In addition to the species-level behavioural repertoire, there is also the desire of each individual for freedom from discomfort, anxiety and pain. The UK Government’s Animal Welfare Act 2006 [16] enshrines ‘five needs’ that animals are entitled to expect from their human guardians. These are:

  1. Need for a suitable environment
  2. Need for a suitable diet
  3. Need to be able to exhibit normal behaviour patterns
  4. Need it has to be housed with, or apart from, other animals
  5. Need to be protected from pain, suffering, injury and

Any designer considering both the ethology of the species and the five needs is well on the way to giving animals a ‘voice’. The lessons learned (1. applying design fictions to enhance understanding of the ‘voiceless’ and 2. avoiding the unconscious projection of personal priorities) are transferrable to the broader domain of HCI. It is then about designing systems for any animal (human or nonhuman) that is unaware of a system’s existence, incapable of understanding the system’s purpose and unable to consciously choose to interact with the system. This is the world of ‘implicit interactors’ [7] and ‘unaware interactors’, such as vulnerable or cognitively challenged humans (for example: the very young, the very elderly or people with autism spectrum disorder). Implicit interactors use a system without necessarily trying to give input to or interact with it. For example, a user might move through an environment, triggering adaptive responses (for example: lights turning on, music following from room to room). Whilst most human implicit interactors are aware that a system exists (or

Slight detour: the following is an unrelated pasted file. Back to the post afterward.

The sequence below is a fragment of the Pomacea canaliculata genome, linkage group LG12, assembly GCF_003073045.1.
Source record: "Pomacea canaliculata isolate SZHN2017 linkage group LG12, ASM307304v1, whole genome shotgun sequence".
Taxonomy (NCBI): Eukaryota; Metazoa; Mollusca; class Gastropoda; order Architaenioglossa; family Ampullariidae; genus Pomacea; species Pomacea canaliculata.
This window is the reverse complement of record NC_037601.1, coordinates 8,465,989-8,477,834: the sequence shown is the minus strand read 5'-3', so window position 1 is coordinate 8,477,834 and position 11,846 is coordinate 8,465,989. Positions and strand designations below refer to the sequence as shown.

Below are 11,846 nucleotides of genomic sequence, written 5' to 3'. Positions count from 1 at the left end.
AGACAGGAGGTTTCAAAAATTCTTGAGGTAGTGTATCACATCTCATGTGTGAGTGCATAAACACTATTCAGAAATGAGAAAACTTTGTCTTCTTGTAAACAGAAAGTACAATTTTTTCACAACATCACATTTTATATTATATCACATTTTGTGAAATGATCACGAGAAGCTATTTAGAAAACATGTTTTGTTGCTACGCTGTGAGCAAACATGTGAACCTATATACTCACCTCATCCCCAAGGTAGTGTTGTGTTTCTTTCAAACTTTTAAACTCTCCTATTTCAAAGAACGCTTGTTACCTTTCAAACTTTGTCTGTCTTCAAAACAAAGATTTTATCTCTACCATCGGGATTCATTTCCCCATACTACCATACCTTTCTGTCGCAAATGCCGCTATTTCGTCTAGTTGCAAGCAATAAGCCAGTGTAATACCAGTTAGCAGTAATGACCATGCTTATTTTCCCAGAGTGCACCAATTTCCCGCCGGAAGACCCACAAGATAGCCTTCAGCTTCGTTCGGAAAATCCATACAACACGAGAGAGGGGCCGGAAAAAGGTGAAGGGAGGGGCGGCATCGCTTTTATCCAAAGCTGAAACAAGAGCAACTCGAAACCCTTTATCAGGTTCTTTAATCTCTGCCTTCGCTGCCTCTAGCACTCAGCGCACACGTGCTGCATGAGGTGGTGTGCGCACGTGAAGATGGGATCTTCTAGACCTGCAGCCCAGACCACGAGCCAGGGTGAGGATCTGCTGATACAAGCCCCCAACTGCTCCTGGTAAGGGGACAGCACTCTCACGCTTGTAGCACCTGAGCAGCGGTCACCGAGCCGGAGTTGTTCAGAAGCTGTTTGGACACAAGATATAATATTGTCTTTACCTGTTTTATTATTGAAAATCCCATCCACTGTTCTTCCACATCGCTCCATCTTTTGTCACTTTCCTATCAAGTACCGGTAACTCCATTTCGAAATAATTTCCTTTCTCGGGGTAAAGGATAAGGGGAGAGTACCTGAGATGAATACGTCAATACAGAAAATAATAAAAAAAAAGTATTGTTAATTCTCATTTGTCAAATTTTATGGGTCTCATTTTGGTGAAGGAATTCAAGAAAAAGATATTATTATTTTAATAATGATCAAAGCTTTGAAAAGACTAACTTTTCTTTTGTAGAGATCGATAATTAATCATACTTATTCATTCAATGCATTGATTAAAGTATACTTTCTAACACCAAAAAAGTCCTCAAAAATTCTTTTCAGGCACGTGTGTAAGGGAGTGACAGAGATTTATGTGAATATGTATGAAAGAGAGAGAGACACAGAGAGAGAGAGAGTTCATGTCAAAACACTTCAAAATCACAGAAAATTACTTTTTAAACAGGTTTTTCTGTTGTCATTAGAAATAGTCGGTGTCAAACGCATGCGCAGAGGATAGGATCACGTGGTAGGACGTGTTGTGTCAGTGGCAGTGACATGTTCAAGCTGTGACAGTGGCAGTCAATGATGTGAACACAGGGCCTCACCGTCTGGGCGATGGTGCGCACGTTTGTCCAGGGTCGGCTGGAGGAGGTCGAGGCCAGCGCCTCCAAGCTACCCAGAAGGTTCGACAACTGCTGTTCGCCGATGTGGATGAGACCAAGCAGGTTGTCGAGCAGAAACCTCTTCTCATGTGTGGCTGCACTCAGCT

know that such a system is possible), unaware interactors have no such recognition. The latter are implicit interactors, but (being unaware) lack the frame of reference to contextualize their interactions. All animals (human and nonhuman) are interacting somewhere along a continuum. The more an individual lacks ‘system awareness’, the less likely his or her interactions are to be explicit.

The HABIT project [13] provides one example of a tool which might be used to obtain objective feedback to a prototype system. HABIT is intended to provide automated analysis and recognition of horse-to-horse and horse-to- human behaviors, as observed in unconstrained / ad-hoc video. When a prototype system is trialed with horses, HABIT would be able to analyze video recordings of interactions and behaviors, during an evaluation period. This would help the designers to understand if the horses’ responses are within the natural repertoire of equine behaviors.

The ‘take homes’ from this paper are as follows:

  • ACI and HCI system / artefact designers should strive to avoid the unconscious projection of personal priorities onto ‘voiceless’ co-designers.
  • Design fictions are a useful tool in ACI (and for other unaware interactor / implicit interactor user groups), helping the designer to explore ‘otherness’.